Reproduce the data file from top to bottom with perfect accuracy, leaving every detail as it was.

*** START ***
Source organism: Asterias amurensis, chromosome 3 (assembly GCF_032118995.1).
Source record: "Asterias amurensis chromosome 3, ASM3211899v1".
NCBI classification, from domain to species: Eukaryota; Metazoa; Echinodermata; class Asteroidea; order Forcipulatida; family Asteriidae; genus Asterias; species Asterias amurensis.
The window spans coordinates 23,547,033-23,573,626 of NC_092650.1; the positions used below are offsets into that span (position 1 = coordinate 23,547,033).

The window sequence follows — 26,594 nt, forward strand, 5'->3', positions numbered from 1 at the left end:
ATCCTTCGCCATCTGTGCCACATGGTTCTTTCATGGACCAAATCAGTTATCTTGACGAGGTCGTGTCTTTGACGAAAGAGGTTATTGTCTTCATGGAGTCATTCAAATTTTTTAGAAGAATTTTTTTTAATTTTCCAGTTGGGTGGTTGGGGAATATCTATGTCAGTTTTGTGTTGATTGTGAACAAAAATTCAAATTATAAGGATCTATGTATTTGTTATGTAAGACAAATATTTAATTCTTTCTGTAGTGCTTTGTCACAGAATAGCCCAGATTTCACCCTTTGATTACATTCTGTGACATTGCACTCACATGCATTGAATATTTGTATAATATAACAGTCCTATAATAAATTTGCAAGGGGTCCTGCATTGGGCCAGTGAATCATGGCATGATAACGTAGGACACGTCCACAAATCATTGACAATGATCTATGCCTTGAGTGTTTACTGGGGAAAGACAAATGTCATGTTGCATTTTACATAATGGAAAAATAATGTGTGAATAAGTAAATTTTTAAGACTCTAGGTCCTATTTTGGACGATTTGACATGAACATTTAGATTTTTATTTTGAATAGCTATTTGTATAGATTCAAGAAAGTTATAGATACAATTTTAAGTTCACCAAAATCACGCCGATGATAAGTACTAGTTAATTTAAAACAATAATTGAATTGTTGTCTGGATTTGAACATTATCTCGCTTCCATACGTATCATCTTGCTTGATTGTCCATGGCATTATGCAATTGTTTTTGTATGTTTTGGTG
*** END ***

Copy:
Source organism: Asterias amurensis, chromosome 3 (assembly GCF_032118995.1).
Source record: "Asterias amurensis chromosome 3, ASM3211899v1".
NCBI classification, from domain to species: Eukaryota; Metazoa; Echinodermata; class Asteroidea; order Forcipulatida; family Asteriidae; genus Asterias; species Asterias amurensis.
The window spans coordinates 23,547,033-23,573,626 of NC_092650.1; the positions used below are offsets into that span (position 1 = coordinate 23,547,033).

The window sequence follows — 26,594 nt, forward strand, 5'->3', positions numbered from 1 at the left end:
ATCCTTCGCCATCTGTGCCACATGGTTCTTTCATGGACCAAATCAGTTATCTTGACGAGGTCGTGTCTTTGACGAAAGAGGTTATTGTCTTCATGGAGTCATTCAAATTTTTTAGAAGAATTTTTTTTAATTTTCCAGTTGGGTGGTTGGGGAATATCTATGTCAGTTTTGTGTTGATTGTGAACAAAAATTCAAATTATAAGGATCTATGTATTTGTTATGTAAGACAAATATTTAATTCTTTCTGTAGTGCTTTGTCACAGAATAGCCCAGATTTCACCCTTTGATTACATTCTGTGACATTGCACTCACATGCATTGAATATTTGTATAATATAACAGTCCTATAATAAATTTGCAAGGGGTCCTGCATTGGGCCAGTGAATCATGGCATGATAACGTAGGACACGTCCACAAATCATTGACAATGATCTATGCCTTGAGTGTTTACTGGGGAAAGACAAATGTCATGTTGCATTTTACATAATGGAAAAATAATGTGTGAATAAGTAAATTTTTAAGACTCTAGGTCCTATTTTGGACGATTTGACATGAACATTTAGATTTTTATTTTGAATAGCTATTTGTATAGATTCAAGAAAGTTATAGATACAATTTTAAGTTCACCAAAATCACGCCGATGATAAGTACTAGTTAATTTAAAACAATAATTGAATTGTTGTCTGGATTTGAACATTATCTCGCTTCCATACGTATCATCTTGCTTGATTGTCCATGGCATTATGCAATTGTTTTTGTATGTTTTGGTG